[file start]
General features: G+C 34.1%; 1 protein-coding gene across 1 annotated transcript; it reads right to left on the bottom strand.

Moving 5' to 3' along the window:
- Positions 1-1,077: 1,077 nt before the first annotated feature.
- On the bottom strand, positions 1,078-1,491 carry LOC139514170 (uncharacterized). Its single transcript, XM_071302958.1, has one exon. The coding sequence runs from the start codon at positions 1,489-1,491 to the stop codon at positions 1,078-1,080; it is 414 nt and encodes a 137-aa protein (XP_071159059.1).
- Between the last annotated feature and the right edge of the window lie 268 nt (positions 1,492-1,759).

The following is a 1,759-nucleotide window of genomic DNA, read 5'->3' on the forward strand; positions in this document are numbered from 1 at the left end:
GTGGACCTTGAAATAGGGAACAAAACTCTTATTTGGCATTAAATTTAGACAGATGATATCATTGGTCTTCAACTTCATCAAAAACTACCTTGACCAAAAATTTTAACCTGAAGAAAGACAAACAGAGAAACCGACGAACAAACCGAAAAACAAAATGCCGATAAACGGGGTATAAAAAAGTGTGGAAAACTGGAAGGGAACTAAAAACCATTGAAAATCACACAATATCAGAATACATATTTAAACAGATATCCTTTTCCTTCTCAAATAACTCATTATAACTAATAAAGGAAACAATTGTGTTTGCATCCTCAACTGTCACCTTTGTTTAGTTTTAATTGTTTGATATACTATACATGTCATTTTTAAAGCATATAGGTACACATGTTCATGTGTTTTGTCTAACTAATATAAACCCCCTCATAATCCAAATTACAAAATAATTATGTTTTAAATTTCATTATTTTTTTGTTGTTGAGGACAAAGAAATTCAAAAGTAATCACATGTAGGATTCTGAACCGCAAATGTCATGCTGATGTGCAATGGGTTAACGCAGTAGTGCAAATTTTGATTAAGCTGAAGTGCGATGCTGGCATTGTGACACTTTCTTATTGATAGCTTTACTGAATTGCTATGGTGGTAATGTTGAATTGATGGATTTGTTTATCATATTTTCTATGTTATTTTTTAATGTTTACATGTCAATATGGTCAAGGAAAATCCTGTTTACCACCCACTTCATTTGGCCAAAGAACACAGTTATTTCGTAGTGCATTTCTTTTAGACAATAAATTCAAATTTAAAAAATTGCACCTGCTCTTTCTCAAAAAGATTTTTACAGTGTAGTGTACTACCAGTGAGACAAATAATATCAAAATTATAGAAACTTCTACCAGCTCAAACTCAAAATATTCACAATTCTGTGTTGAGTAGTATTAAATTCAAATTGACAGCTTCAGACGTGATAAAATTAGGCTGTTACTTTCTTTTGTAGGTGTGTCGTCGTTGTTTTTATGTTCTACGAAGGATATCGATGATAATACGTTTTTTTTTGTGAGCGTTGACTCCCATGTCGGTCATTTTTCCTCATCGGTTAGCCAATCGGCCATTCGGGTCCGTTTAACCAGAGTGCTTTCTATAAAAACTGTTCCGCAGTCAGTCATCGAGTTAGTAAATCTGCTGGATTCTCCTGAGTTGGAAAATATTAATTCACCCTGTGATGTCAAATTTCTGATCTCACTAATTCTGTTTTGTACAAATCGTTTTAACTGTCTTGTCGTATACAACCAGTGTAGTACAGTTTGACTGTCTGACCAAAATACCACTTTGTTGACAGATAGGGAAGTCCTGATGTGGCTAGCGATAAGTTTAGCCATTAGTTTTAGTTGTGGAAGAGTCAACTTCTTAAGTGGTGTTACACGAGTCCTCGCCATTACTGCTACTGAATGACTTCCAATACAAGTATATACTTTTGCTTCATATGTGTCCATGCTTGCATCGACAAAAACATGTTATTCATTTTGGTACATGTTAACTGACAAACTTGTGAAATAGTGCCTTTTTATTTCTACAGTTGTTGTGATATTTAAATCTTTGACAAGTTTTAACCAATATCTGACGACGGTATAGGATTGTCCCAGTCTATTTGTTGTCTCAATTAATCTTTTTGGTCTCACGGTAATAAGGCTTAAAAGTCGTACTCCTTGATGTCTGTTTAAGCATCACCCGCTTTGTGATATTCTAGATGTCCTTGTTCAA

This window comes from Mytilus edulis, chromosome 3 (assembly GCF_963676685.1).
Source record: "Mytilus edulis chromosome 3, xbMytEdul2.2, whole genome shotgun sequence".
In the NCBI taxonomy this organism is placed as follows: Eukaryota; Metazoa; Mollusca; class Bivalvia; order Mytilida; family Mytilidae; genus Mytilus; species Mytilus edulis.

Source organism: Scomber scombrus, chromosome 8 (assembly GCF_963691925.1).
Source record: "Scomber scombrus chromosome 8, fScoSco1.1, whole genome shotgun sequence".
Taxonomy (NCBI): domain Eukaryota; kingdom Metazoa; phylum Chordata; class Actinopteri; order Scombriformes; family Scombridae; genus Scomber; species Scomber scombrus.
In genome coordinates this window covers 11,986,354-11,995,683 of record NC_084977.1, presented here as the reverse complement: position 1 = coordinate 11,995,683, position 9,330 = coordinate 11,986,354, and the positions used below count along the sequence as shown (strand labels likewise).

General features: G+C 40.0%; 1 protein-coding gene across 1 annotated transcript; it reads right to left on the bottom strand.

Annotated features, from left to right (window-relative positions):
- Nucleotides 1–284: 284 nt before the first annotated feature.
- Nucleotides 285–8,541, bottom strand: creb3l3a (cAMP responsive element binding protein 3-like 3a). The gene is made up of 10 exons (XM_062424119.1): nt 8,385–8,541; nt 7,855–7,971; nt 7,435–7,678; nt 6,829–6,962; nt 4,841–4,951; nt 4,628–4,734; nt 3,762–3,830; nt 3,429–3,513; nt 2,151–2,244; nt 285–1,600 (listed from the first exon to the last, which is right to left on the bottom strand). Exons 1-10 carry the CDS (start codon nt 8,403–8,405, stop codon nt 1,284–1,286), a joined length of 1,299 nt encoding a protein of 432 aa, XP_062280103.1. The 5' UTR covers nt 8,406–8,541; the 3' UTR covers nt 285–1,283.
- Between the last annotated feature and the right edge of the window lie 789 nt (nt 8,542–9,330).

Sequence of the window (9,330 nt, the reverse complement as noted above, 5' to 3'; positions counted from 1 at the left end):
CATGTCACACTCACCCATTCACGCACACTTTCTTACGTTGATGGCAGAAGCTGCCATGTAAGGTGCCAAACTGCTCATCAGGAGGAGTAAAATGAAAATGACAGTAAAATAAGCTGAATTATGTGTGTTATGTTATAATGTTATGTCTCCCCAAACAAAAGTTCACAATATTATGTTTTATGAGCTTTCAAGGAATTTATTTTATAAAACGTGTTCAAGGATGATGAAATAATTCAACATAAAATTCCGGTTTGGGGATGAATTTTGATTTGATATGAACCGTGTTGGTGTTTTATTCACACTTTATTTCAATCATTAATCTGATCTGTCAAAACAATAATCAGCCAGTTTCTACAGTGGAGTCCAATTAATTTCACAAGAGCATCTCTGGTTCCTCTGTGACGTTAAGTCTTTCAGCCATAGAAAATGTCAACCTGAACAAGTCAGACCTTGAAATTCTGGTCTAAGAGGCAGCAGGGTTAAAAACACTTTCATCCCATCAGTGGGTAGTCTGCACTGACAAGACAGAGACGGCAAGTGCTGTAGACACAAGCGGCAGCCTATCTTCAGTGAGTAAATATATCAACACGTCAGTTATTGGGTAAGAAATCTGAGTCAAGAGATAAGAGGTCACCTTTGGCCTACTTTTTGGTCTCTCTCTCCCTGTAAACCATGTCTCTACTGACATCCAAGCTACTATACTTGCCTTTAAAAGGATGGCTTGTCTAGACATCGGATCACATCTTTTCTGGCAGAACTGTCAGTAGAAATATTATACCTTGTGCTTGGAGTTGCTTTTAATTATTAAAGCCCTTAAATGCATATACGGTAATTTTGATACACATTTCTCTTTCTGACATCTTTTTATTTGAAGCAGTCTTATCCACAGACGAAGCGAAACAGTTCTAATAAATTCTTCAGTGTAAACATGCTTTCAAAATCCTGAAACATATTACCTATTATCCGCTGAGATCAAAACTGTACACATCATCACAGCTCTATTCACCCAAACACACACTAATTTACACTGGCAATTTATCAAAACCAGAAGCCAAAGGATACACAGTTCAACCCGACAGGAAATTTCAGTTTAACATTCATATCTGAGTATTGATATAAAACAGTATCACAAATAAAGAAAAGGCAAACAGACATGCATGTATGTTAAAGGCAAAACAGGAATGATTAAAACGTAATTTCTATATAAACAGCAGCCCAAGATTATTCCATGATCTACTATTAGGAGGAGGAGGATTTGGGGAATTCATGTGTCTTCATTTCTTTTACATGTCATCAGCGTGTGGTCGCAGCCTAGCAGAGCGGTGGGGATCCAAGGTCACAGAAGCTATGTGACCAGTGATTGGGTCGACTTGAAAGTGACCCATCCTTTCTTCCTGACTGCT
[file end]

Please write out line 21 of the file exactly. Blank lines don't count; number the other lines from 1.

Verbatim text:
CATGTCACACTCACCCATTCACGCACACTTTCTTACGTTGATGGCAGAAGCTGCCATGTAAGGTGCCAAACTGCTCATCAGGAGGAGTAAAATGAAAATGACAGTAAAATAAGCTGAATTATGTGTGTTATGTTATAATGTTATGTCTCCCCAAACAAAAGTTCACAATATTATGTTTTATGAGCTTTCAAGGAATTTATTTTATAAAACGTGTTCAAGGATGATGAAATAATTCAACATAAAATTCCGGTTTGGGGATGAATTTTGATTTGATATGAACCGTGTTGGTGTTTTATTCACACTTTATTTCAATCATTAATCTGATCTGTCAAAACAATAATCAGCCAGTTTCTACAGTGGAGTCCAATTAATTTCACAAGAGCATCTCTGGTTCCTCTGTGACGTTAAGTCTTTCAGCCATAGAAAATGTCAACCTGAACAAGTCAGACCTTGAAATTCTGGTCTAAGAGGCAGCAGGGTTAAAAACACTTTCATCCCATCAGTGGGTAGTCTGCACTGACAAGACAGAGACGGCAAGTGCTGTAGACACAAGCGGCAGCCTATCTTCAGTGAGTAAATATATCAACACGTCAGTTATTGGGTAAGAAATCTGAGTCAAGAGATAAGAGGTCACCTTTGGCCTACTTTTTGGTCTCTCTCTCCCTGTAAACCATGTCTCTACTGACATCCAAGCTACTATACTTGCCTTTAAAAGGATGGCTTGTCTAGACATCGGATCACATCTTTTCTGGCAGAACTGTCAGTAGAAATATTATACCTTGTGCTTGGAGTTGCTTTTAATTATTAAAGCCCTTAAATGCATATACGGTAATTTTGATACACATTTCTCTTTCTGACATCTTTTTATTTGAAGCAGTCTTATCCACAGACGAAGCGAAACAGTTCTAATAAATTCTTCAGTGTAAACATGCTTTCAAAATCCTGAAACATATTACCTATTATCCGCTGAGATCAAAACTGTACACATCATCACAGCTCTATTCACCCAAACACACACTAATTTACACTGGCAATTTATCAAAACCAGAAGCCAAAGGATACACAGTTCAACCCGACAGGAAATTTCAGTTTAACATTCATATCTGAGTATTGATATAAAACAGTATCACAAATAAAGAAAAGGCAAACAGACATGCATGTATGTTAAAGGCAAAACAGGAATGATTAAAACGTAATTTCTATATAAACAGCAGCCCAAGATTATTCCATGATCTACTATTAGGAGGAGGAGGATTTGGGGAATTCATGTGTCTTCATTTCTTTTACATGTCATCAGCGTGTGGTCGCAGCCTAGCAGAGCGGTGGGGATCCAAGGTCACAGAAGCTATGTGACCAGTGATTGGGTCGACTTGAAAGTGACCCATCCTTTCTTCCTGACTGCT